$ nsot networks update --site-id 1 --id 1 -a owner=jathan -a foo=bar
[SUCCESS] Updated network!

$ nsot networks list --site-id 1 --id 1
+-------------------------------------------------------------------------+
| ID   Network       Prefix   Is IP?   IP Ver.   Parent ID   Attributes   |
+-------------------------------------------------------------------------+
| 1    192.168.0.0   16       False    4         None        owner=nobody |
|                                                            foo=bar      |
+-------------------------------------------------------------------------+

To delete attributes, reference each attribute by name and include the --delete-attributes flag:

$ nsot networks update --site-id 1 --id 1 -a owner --delete-attributes

$ nsot networks list --site-id 1 --id 1
+-------------------------------------------------------------------------+
| ID   Network       Prefix   Is IP?   IP Ver.   Parent ID   Attributes   |
+-------------------------------------------------------------------------+
| 1    192.168.0.0   16       False    4         None        owner=nobody |
+-------------------------------------------------------------------------+

Removing a Network:

$ nsot networks remove --site-id 1 --id 2
[SUCCESS] Removed network!

You may also remove a Network by its CIDR:

$ nsot networks remove --site-id 1 --cidr 10.20.30.0/24
[SUCCESS] Removed network!

Ancestors

Recursively get all parents of a network:

$ nsot networks list -c 10.20.30.1/32 ancestors
+----------------------------------------------------------------------------------+
| ID   Network      Prefix   Is IP?   IP Ver.   Parent ID   State       Attributes |
+----------------------------------------------------------------------------------+
| 1    10.0.0.0     8        False    4         None        allocated              |
| 20   10.20.0.0    16       False    4         1           allocated              |
| 15   10.20.30.0   24       False    4         1           allocated              |
+----------------------------------------------------------------------------------+

Assignments

Get interface assignments for a network:

$ nsot networks list -c 10.20.30.1/32 assignments
+---------------------------+
| ID   Hostname   Interface |
+---------------------------+
| 2    foo-bar1   eth0      |
+---------------------------+

Children

Get immediate children of a network:

$ nsot networks list -c 10.20.30.0/24 children
+------------------------------------------------------------------------------------+
| ID   Network        Prefix   Is IP?   IP Ver.   Parent ID   State       Attributes |
+------------------------------------------------------------------------------------+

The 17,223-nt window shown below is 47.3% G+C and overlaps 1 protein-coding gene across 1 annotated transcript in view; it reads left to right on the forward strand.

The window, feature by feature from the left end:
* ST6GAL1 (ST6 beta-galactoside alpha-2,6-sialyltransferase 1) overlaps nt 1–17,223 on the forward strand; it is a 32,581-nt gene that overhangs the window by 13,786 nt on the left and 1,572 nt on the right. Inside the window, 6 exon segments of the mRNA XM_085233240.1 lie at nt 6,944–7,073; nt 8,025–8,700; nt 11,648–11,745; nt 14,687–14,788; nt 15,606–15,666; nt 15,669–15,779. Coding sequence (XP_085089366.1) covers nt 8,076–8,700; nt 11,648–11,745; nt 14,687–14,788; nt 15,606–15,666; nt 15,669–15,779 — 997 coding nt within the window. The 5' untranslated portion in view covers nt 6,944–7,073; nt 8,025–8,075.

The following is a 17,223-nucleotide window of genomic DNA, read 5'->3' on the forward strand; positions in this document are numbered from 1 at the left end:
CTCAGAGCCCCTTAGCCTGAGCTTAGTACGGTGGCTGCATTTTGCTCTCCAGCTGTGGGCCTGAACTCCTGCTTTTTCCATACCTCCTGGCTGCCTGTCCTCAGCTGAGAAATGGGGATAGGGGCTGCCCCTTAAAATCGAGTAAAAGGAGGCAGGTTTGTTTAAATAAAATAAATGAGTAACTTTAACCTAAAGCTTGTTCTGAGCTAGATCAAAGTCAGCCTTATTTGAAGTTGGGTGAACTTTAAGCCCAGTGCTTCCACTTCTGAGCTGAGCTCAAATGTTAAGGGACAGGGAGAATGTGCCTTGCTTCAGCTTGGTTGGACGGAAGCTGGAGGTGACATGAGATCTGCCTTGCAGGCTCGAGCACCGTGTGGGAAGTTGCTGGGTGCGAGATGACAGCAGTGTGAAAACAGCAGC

| 16   10.20.30.1     32       True     4         15          assigned               |
| 17   10.20.30.3     32       True     4         15          allocated              |
| 18   10.20.30.16    28       False    4         15          allocated              |
| 19   10.20.30.104   32       True     4         15          allocated              |
+------------------------------------------------------------------------------------+

Closest Parent

Get the closest matching parent of a network, even if the network isn’t found in the database:

$ nsot networks list -c 10.101.103.100/30
No network found matching args: include_ips=True, root_only=False, network_address=None, state=None, include_networks=True, limit=None, prefix_length=None, offset=None, ip_version=None, attributes=(), cidr=10.101.103.100/30, query=None, id=None!

$ nsot networks list -c 10.101.103.100/30 closest_parent
+--------------------------------------------------------------------------------+
| ID   Network    Prefix   Is IP?   IP Ver.   Parent ID   State       Attributes |
+--------------------------------------------------------------------------------+
| 1    10.0.0.0   8        False    4         None        allocated              |
+--------------------------------------------------------------------------------+

Descendants

Recursively get all children of a network:

$ nsot networks list -c 10.20.0.0/16 descendants
+------------------------------------------------------------------------------------+
| ID   Network        Prefix   Is IP?   IP Ver.   Parent ID   State       Attributes |
+------------------------------------------------------------------------------------+
| 15   10.20.30.0     24       False    4         20          allocated              |
| 16   10.20.30.1     32       True     4         15          assigned               |
| 17   10.20.30.3     32       True     4         15          allocated              |
| 18   10.20.30.16    28       False    4         15          allocated              |